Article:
Improving Communities’ Resilience through Livelihood Recovery
On Sept 28, 2018, series of strong earthquakes struck Central Sulawesi, Indonesia, including a 7,4 magnitudes earthquake. ICCO together with PENABULU ...
Consumer spending for urban dwelling Indonesians on fresh horticultural products compared to rice increased from 50% in 1994 to 100% in 2007. Nevertheless, Indonesian per capita consumption of fresh fruit and vegetables is still below the recommended level set by the United Nations Food and Agriculture Organization (FAO). The growing trend on increasing consumption of fresh fruit and vegetables as the positive health effects become more apparent indicate a promising market for both local and foreign producers. However, the country’s reliance on imports highlights the declining competitiveness of Indonesia’s domestic horticulture sector. The sector needs to reduce its reliance on imports to be able to take advantage of this growing demand.
Chili, tomato and cucumbers are among the main vegetable products of Indonesia and are important sources of farmers’ income. In recent years, vegetable farmers in Indonesia have been highly affected by changes in climate, weather patterns and availability of water. Additionally, many farmers lack market access and information, as well as technical support services for vegetable farmers which, in combination, have resulted in the inconsistent quality of vegetables produced.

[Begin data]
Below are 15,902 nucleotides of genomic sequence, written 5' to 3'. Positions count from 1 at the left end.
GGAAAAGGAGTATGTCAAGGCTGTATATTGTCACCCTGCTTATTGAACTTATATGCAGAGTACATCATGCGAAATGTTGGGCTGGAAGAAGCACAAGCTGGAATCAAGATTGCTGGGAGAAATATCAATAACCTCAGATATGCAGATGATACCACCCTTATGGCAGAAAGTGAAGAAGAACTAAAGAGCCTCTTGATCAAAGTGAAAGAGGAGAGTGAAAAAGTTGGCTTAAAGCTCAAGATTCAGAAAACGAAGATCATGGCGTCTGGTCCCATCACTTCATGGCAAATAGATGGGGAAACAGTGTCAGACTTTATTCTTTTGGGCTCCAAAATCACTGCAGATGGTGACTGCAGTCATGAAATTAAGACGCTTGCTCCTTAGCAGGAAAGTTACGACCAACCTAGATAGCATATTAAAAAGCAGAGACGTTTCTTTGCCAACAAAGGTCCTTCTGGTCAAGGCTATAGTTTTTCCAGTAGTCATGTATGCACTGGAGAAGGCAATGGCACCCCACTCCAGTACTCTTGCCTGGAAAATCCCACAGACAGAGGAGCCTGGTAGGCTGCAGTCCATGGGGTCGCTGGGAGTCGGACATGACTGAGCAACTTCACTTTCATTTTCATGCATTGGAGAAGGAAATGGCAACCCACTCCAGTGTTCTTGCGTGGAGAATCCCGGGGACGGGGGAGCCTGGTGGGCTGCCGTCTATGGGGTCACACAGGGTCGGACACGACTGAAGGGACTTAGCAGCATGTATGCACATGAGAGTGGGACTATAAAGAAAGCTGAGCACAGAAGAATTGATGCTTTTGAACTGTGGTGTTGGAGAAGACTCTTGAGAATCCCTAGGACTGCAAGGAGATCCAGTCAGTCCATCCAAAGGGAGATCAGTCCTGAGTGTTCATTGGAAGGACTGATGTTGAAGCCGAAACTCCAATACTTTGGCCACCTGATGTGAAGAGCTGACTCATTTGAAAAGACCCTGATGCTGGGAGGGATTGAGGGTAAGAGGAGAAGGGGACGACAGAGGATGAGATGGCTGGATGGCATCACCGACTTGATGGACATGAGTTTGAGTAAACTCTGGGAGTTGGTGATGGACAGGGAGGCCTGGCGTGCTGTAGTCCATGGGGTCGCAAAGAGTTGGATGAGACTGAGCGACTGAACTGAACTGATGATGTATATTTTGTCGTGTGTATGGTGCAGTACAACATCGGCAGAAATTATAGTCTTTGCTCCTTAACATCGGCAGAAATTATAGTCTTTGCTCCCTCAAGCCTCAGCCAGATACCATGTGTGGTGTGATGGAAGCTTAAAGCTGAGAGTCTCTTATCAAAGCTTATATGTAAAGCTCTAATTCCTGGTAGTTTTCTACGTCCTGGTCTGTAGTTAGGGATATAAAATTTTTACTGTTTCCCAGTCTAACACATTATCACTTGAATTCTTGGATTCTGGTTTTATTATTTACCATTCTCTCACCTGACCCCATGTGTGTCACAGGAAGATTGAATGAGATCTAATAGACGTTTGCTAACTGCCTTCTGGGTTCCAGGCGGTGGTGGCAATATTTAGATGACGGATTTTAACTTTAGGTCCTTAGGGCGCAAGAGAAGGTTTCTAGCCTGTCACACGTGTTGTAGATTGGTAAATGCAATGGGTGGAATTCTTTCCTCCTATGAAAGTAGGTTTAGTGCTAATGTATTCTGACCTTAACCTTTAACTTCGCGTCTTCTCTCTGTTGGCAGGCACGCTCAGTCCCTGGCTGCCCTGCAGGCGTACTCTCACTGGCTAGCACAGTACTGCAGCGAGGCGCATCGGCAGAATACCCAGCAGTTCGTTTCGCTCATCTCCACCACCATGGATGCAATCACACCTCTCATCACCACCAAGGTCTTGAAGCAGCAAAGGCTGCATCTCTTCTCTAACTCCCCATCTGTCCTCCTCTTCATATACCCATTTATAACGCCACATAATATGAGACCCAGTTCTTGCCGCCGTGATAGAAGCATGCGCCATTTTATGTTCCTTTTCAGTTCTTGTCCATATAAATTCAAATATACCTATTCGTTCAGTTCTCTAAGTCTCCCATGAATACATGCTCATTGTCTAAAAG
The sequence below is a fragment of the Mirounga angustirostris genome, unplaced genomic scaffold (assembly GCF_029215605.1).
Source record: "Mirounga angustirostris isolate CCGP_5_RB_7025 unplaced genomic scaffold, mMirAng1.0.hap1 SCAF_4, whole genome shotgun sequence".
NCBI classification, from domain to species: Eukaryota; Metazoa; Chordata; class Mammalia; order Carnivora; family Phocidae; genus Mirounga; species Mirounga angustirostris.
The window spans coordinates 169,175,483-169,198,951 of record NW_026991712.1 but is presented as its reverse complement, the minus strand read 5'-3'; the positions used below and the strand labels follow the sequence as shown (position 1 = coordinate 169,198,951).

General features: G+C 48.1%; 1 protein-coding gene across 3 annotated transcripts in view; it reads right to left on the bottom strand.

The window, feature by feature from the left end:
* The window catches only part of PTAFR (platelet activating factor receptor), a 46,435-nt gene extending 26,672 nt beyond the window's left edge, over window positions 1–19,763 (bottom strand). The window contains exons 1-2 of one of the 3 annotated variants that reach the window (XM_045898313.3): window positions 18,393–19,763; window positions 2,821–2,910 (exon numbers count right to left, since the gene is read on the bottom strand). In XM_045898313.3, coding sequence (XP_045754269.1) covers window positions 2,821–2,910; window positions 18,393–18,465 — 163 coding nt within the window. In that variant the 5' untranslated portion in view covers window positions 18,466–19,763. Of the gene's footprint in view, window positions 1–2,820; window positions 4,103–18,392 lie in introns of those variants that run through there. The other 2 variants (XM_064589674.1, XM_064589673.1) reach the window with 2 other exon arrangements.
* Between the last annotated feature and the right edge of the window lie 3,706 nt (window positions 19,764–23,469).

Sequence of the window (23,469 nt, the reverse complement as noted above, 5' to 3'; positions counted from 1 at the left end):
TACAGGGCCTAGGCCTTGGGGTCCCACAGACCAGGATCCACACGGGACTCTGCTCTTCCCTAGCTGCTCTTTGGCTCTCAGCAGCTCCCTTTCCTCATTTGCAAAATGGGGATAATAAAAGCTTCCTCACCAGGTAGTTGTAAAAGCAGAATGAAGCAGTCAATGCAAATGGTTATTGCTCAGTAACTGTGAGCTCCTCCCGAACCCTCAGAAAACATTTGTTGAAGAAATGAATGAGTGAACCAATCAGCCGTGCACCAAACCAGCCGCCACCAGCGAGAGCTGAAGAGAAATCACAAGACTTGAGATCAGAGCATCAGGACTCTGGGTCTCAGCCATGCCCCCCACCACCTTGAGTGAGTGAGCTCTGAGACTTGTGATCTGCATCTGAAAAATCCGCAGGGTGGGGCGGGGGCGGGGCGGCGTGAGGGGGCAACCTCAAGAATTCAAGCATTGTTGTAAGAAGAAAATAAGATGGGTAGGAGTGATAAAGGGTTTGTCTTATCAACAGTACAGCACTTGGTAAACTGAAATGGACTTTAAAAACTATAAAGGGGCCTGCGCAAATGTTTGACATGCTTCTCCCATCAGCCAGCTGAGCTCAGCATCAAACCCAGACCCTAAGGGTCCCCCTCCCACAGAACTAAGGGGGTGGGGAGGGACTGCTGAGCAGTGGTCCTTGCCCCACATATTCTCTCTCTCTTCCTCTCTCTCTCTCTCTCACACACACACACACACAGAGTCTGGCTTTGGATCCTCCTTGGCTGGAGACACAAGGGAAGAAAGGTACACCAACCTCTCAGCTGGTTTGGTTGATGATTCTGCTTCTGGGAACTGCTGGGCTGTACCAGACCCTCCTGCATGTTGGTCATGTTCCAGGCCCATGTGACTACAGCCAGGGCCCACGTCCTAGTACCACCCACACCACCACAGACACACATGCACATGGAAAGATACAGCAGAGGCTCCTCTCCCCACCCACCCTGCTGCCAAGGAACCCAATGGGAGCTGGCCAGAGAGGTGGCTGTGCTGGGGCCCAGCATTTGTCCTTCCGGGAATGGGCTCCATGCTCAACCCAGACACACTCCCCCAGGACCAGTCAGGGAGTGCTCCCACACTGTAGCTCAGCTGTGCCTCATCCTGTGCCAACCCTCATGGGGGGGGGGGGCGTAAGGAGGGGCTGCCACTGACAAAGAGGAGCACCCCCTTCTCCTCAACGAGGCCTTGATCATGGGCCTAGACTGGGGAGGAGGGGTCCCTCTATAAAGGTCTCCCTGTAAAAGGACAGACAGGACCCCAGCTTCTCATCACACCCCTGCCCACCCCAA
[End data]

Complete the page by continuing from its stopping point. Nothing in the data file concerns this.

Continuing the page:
With Indonesia’s steadily growing population, the government is aiming to achieve food self-sufficiency through improved farming techniques by promoting climate-smart agriculture, efficient use of inputs and increasing the knowledge of farmers on Good Agricultural Practices (GAP).
This project aims to provide a financially sustainable information service that supports 100,000 vegetable farmers increase their production, income, food security and reduce inputs of water, fertilizers and pesticides in 3 Indonesian provinces and 14 regencies. There are THREE information services that will be provided:
1. Crop Calendar via SMS – recommendations for vegetable farmers on what type of vegetable to plant and when to plant it – addressing issue of inconsistent use of crop plan due to climate change
2. Good Agricultural Practices (GAP) advice via Mobile App – recommendations for site-specific practices on: site selection/management, seed selection, pest and animal control (pest/disease diagnosis and treatment)
3. Market information via SMS and Mobile App – SMARTseeds market information provides up-to-date information on buying price for vegetables and vegetables available (type, volume and quality) in each area for selling.
On Sept 28, 2018, series of strong earthquakes struck Central Sulawesi, Indonesia, including a 7,4 magnitudes earthquake, 10 km deep, epicenter close ...
The sustainable livelihood and justice for all are ICCO program pillars. To addressing problematics faced by smallholders producers, ...